Security Council restates support for Kosovo ‘Standards before Status’ policy

30 April 2004

The future status of Kosovo will only be taken up after the province’s Provisional Institutions of Self-Government (PISG) attain certain benchmarks – including free, fair and regular elections, free media and a sound and impartial legal system – outlined in a United Nations-backed plan, the Security Council said today.

“The Security Council reaffirms its strong support for the ‘Standards before Status’ policy that was devised for Kosovo…in order to reach the goal of establishing in Kosovo a multi-ethnic, stable and democratic society,” the Council President for April, German Ambassador Gunter Pleuger, said in statement read out at an open meeting.

He said the Kosovo Standards Implementation Plan (KSIP) unveiled last month should serve as a basis for assessing the progress of the PISG in meeting the benchmarks. The Plan is a detailed guide that sets specific goals in such areas as the building of democratic institutions, the enforcement of rights for minorities and the creation of a functioning economy. Its provisions also include the holding of free and fair elections and the establishment of an impartial legal system.

The Council statement also strongly urged the PISG to demonstrate its full and unconditional commitment to a multi-ethnic Kosovo, particularly with respect to the protection and promotion of the rights of members of the minority communities, as well as human rights, equal security, freedom of movement and sustainable returns for all inhabitants of Kosovo.

The Council stressed that it was essential to review the key sections of the document dealing with “sustainable returns and the rights of communities and their members” and “freedom of movement,” calling on the PISG to take urgent steps on those two standards in order to reach out to the Serb and other communities who had suffered most in the large-scale inter-ethnic violence of 17 to 20 March that had resulted in many dead and wounded and the destruction of personal property and Serbian Orthodox churches and monasteries.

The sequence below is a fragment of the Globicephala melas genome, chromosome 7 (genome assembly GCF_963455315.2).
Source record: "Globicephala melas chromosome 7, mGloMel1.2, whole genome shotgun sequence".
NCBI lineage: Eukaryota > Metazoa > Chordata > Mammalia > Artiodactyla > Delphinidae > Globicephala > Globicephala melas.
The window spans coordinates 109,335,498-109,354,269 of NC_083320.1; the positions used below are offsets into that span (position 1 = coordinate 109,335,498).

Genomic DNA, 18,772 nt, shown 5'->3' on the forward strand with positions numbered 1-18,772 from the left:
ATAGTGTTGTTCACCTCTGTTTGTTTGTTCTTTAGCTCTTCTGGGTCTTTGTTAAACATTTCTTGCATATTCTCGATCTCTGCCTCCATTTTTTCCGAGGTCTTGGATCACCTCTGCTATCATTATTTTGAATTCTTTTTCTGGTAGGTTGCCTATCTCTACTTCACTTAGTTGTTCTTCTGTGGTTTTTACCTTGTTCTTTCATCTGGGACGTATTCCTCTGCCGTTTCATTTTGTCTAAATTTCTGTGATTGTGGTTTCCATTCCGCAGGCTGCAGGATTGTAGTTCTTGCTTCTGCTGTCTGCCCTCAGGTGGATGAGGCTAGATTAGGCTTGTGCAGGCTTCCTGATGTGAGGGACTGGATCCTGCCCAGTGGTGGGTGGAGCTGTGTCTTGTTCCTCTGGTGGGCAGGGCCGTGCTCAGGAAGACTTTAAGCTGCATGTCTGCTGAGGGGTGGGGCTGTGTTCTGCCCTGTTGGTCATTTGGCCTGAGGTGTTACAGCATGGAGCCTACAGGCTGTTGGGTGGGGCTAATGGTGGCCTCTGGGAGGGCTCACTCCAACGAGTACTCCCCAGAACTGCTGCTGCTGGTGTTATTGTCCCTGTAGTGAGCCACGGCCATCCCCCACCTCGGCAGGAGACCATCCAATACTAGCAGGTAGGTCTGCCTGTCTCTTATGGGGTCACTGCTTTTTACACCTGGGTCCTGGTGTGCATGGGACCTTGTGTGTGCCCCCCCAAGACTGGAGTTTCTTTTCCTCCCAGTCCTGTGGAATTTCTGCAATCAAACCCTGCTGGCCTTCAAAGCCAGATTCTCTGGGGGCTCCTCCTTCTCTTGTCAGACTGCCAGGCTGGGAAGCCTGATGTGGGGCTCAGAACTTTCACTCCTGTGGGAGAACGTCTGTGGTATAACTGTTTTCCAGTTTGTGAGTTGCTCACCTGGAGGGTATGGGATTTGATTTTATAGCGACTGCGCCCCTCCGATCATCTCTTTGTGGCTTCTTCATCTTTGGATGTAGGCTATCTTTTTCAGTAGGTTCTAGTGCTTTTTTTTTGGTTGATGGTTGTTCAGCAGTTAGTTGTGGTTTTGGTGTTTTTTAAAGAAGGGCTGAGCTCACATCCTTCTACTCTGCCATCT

“The Security Council, strongly condemning those events, emphasizes that no party can be allowed to profit or to advance a political agenda through violent measures,” Ambassador Pleuger said. “It calls on the PISG and all political leaders to take responsibility in the current situation and to ensure that such acts and threats of violence are not repeated.”

Nineteen people were killed in the worst violence seen in the province since the UN assumed administration of Kosovo in 1999. Nearly 1,000 people were injured – including dozens of police officers – in rioting between Albanians and Serbs, and some 29 churches and monasteries, 800 houses and more than 150 vehicles were destroyed or badly damaged.


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